Silence at planning committee?

New rules on representation in the planning process are a step backwards, argues Nigel Bagshaw.

There is nothing more at the heart of what councils do than planning.  As councillors, our job is to look at proposals for development put forward by owners of land and seek to ensure that proper account is taken of the wider community and public interest.

Not every decision councils make is popular.  But a central part of the process is allowing local councillors to represent the views of local people at the committee which takes planning decisions (the alluringly-named Development Management Sub-Committee, in Edinburgh’s case).  Local people can also make their views known in advance, but not at the actual meeting.  They are also not allowed the same rights of appeal (so-called Third Party Right of Appeal, which Greens support) as developers are.  This is why the role of local councillors is important.

But in 2011 the Standards Commission for Scotland introduced new rules which have now forced the Council to change its procedures.  One of the consequences of the new rules has been to remove the ability of local councillors to address the committee before it decides on planning applications. On the face of it, that would appear to be a minor change.  In reality it is not.

The fact that a local councillor can speak up for his or her constituents and voice their concerns is important because it goes some way toward to redressing the general imbalance in the planning system. The Standards Commission has said that all interested parties are to be given equal opportunity to make representations at this particular stage of proceedings, with the implication that allowing local councillors to speak is unfair to others.  But this fails to take account of the broader context.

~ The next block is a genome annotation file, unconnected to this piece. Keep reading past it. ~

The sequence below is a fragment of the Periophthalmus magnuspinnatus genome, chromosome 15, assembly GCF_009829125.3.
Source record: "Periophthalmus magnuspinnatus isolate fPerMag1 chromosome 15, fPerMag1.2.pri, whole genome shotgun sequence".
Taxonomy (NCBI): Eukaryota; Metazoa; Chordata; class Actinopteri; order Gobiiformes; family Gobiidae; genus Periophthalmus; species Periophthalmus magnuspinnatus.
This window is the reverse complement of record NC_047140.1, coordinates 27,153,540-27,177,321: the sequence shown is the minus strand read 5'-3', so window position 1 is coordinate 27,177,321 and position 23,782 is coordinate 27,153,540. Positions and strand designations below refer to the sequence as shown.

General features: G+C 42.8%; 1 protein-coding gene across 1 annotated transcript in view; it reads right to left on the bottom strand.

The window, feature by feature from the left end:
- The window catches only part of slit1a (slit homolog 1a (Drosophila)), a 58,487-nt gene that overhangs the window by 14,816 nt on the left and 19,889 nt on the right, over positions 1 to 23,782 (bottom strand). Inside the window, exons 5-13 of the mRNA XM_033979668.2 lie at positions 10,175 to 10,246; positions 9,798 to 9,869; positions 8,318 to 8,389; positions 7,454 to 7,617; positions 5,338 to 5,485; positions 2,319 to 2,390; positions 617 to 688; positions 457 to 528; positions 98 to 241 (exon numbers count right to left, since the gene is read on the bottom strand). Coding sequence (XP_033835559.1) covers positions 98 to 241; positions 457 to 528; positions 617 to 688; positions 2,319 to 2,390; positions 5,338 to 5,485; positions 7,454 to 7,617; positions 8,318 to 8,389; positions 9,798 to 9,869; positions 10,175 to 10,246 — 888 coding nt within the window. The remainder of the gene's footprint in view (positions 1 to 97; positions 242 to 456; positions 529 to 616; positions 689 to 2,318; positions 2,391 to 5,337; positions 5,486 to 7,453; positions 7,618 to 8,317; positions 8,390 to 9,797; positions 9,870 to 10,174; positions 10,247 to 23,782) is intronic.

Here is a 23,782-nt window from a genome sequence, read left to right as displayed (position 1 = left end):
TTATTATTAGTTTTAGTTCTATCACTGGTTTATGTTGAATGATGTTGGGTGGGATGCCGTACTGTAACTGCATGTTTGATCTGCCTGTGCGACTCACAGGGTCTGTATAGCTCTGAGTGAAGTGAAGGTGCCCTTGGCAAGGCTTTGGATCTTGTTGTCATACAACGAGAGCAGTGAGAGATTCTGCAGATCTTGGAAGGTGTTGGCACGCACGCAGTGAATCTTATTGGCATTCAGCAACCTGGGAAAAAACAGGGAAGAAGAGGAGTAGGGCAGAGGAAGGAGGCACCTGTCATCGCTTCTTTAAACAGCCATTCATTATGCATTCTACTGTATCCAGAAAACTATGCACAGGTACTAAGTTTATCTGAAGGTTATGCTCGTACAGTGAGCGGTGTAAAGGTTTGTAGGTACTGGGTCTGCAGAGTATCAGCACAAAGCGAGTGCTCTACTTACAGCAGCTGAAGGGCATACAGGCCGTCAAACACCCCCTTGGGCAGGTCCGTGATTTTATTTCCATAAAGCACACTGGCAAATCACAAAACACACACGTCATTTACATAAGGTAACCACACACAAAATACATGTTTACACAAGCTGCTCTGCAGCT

At present, applicants (generally property developers) enjoy a presumption in favour of development (enshrined in law), support from council officers to guide them through the system and, most crucially, a right of appeal.

Communities enjoy none of these rights and although they have some opportunities to make their views known directly, their most powerful advocate is often their local councillor who they have democratically elected to represent them.  While some community groups and individuals are very adept at making their views known, many find the planning system complex and daunting. So the role of the councillor, in making sure these views are heard, is about social as well as environmental justice.

If we are going to ensure that the planning system provides for the needs of the people who are affected by it, then they have to have a proper, equal hearing in it, and support from their ward councillor forms an essential part of that. This move makes a planning system, which is already uneven, even more imperfect and we have to make every effort to reverse it.